National Reconciliation in Ivory Coast Slowly Making Progress in Run-Up to Presidential Elections

Reconciliation is ongoing in  the Ivory Coast, a country where the memory of the destructive civil war following disputed elections is still recent. President Alassane Ouattara has since created the Dialogue, Truth and Reconciliation Commission (CDVR) to ensure that those responsible for the violence during the conflict are put to justice. However, the success of the program has come into question as political groups in the Ivory Coast still remain divided. This week, the government appointed Franciscan archbishop Paul Siméon Ahouana to lead the CDVR in the hope that he can ensure that the aggressors are brought to justice. With the next presidential elections coming up this fall, political stability will be essential to ensuring a peaceful voting process. Outtara

The roots of the current conflict can be traced back to the 1990s following the death of Felix Houphouet-Boigny, who had ruled the country for three decades. The xenophobic and ethnocentric policies of his successor, Henri Konan Bédié, had largely alienated the country’s Muslim-majority and immigrant-laden north, sowing the seeds of discontent. He was subsequently overthrown by General Robert Guéï in a military coup. Ivory Coast’s unstable political climate erupted during the 2000 presidential elections, when Laurent Gbagbo unseated Guéï amid violent riots. Ouattara, a Muslim with popular support north, was barred from running on grounds that his parents were not Ivorian. Post-election protests staged by Ouattara’s supporters and the Rally of the Republicans (RDR) party led to violent clashes with authorities. Unresolved issues led to the breakout of the first civil war in 2002 that pitted the north and south against each other. Although peace agreements were signed in 2005, tensions carried over into the 2010 elections.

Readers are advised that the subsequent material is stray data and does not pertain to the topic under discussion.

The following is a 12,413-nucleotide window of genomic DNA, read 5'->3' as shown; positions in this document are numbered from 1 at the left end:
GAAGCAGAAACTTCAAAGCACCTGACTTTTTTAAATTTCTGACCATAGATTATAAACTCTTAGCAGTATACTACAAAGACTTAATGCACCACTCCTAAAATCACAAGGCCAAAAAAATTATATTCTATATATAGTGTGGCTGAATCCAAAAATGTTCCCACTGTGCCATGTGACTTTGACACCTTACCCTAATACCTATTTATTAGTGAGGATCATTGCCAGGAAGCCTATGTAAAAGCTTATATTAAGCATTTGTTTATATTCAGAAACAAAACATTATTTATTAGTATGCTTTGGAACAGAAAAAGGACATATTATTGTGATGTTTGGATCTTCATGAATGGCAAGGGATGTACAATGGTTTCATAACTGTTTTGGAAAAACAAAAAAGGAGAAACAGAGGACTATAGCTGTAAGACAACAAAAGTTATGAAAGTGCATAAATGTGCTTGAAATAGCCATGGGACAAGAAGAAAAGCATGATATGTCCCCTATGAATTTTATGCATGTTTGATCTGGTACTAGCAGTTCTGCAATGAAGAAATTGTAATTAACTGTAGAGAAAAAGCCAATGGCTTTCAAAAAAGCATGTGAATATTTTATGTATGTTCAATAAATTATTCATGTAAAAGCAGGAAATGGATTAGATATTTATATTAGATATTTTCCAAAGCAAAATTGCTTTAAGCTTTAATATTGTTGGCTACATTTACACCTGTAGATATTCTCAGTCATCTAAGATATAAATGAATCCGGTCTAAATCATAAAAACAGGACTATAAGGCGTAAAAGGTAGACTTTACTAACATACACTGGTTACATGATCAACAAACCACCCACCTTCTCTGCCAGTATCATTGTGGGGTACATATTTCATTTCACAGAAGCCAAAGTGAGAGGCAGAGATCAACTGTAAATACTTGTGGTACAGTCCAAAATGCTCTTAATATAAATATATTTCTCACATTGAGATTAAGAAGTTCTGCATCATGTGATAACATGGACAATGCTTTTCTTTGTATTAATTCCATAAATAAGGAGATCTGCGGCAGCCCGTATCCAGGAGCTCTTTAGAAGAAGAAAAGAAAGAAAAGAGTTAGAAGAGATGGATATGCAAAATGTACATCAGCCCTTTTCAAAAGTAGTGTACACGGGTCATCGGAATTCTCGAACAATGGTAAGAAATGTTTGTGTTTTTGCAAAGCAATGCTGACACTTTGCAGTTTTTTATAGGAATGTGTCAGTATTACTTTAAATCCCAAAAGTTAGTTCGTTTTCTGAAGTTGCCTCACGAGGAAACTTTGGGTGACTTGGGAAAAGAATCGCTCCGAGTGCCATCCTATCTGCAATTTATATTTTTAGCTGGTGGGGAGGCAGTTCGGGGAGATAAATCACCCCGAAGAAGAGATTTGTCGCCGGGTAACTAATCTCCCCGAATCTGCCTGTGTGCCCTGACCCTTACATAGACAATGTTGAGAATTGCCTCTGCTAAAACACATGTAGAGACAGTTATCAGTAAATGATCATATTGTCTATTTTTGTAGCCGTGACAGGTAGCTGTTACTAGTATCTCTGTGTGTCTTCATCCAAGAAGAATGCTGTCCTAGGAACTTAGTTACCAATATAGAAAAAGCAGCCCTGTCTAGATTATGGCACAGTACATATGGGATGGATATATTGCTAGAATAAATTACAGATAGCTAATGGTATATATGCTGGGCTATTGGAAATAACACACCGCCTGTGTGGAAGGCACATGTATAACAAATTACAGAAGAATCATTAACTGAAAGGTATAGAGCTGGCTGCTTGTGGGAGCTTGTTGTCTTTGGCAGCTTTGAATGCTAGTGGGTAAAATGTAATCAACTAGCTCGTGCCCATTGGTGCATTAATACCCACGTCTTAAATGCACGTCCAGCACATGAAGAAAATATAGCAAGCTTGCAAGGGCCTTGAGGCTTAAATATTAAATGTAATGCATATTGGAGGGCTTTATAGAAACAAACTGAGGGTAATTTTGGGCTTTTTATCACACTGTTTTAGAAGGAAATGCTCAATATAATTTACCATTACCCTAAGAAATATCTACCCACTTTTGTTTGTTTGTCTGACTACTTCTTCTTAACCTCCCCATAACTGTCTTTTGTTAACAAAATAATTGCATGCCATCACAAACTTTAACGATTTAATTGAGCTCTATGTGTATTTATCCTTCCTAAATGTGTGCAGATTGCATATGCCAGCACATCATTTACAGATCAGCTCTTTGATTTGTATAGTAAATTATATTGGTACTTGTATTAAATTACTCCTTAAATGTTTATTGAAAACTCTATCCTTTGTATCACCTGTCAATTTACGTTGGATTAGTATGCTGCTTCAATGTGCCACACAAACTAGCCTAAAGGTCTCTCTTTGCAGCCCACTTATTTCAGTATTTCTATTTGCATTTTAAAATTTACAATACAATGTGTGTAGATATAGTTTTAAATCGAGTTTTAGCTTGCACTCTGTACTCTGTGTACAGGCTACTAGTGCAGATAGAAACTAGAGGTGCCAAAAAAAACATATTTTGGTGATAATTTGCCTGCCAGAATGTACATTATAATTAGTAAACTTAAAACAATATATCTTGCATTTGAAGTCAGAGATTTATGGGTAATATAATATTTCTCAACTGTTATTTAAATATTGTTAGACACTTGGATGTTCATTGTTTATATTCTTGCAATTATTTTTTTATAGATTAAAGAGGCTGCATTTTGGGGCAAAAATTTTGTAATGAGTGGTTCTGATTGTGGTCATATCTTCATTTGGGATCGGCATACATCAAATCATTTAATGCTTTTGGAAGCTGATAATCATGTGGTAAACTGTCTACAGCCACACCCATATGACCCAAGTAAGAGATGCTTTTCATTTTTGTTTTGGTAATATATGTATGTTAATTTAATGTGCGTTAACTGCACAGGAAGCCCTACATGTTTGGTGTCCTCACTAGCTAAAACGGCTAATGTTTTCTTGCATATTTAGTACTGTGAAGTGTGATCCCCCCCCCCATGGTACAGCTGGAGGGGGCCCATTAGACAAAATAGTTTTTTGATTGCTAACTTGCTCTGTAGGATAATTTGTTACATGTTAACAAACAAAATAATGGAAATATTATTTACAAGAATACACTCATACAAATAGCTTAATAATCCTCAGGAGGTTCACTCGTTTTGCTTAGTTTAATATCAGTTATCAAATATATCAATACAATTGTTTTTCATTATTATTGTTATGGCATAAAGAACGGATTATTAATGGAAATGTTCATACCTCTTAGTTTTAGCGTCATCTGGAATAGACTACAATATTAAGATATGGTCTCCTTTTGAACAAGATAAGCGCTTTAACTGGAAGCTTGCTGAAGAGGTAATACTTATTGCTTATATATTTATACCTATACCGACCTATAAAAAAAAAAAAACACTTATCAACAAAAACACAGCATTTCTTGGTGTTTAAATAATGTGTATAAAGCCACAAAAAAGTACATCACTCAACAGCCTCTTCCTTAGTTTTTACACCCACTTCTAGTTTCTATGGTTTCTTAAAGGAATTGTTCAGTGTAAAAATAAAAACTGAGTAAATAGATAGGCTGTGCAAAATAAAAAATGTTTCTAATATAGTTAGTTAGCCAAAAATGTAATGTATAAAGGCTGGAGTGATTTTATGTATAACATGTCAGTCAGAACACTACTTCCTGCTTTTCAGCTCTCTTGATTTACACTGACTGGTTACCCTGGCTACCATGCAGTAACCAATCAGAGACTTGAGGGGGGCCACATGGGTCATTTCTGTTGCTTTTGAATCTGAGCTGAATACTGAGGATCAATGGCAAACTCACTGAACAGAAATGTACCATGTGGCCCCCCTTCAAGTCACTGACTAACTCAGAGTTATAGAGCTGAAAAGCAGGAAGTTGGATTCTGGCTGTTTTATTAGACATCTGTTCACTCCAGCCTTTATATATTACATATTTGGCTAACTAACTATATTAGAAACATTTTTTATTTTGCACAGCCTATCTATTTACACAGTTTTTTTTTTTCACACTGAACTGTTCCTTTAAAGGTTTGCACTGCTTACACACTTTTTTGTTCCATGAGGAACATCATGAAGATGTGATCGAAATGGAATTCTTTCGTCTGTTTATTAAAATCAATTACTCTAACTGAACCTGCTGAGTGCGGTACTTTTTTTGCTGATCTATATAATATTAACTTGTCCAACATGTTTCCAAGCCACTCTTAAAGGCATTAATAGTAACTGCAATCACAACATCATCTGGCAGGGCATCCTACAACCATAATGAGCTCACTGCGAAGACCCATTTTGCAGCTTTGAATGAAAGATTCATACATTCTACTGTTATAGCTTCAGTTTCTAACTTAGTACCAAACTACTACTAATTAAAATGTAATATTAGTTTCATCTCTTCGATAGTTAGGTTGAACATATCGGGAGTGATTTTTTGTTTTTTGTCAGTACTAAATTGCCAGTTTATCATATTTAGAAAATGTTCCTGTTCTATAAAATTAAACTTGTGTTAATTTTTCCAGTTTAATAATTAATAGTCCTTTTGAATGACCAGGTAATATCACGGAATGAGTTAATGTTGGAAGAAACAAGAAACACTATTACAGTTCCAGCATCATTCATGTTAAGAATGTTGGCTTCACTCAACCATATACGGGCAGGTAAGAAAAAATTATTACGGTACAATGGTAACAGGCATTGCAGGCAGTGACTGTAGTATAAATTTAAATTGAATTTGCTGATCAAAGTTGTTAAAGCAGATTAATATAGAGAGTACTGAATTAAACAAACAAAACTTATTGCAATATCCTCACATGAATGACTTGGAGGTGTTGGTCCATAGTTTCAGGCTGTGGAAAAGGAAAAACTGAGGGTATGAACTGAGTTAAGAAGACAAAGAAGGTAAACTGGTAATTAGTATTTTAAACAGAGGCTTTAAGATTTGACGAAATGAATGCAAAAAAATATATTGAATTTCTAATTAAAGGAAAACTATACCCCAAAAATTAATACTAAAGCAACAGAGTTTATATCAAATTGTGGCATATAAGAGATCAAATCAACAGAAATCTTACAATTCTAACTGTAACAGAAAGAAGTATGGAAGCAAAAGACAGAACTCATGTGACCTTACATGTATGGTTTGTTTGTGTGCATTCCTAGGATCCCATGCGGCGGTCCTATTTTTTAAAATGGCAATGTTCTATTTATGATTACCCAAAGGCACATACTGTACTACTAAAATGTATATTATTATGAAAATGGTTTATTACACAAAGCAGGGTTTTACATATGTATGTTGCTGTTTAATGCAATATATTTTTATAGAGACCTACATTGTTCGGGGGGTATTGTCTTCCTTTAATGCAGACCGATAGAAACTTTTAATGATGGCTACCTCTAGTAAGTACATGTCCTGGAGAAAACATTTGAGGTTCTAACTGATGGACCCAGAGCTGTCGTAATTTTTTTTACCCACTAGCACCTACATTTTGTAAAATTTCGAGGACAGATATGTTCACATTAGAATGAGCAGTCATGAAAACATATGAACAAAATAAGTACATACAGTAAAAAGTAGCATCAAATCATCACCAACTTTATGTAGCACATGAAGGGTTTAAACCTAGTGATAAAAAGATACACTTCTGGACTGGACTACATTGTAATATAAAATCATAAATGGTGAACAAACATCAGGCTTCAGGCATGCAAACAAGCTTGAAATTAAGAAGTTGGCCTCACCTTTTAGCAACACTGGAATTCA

During this round of elections, Ouattara ran and was declared the winner by both the electoral commission and the international community. However, incumbent president Gbagbo refused to concede defeat, sparking a four-month standoff. It only ended when forces loyal to Ouattara overrun Abidjan, the country’s commercial capital, and arrested Gbagbo, who was sent to the International Criminal Court (ICC) in the Hague to be put on trial. By the time Ouattara officially came to power in 2011, 3,000 Ivorians were dead and a million more were displaced.

Ouattara’s government launched the CDVR as a means of  bringing the divided country together. However, many have criticized the program for being highly partisan; despite atrocities on both sides during the civil war, supporters of Gbagbo have been subjected to the greatest number of arrests. The most notable was the 20-year prison sentence for former first lady Simone Gbagbo earlier this month. Meanwhile, military officers who supported Ouatarra have taken up top positions in his government. Additionally, thousands of displaced persons are also unable to return to their homes due to ongoing violence in the countryside.

Ivory Coast

In this context, Ahouana’s appointment may provide hope to the largely unfruitful reconciliation efforts that have been undermined by a lack of trust. He opened dialogue with the rebels during the conflict while other Christian groups largely ignored them. The state hopes that new leadership can help mend rifts among the Ivory Coast’s multiple political and ethnic groups in a run-up to elections this fall.

Despite recent economic prosperity, unresolved political tensions will be on voters’ minds during the coming months. The fact that the CDVR has left certain groups out of the rebuilding process will have an impact in the elections. This next round of voting will further test the durability of the Ivory Coast’s fragile democracy.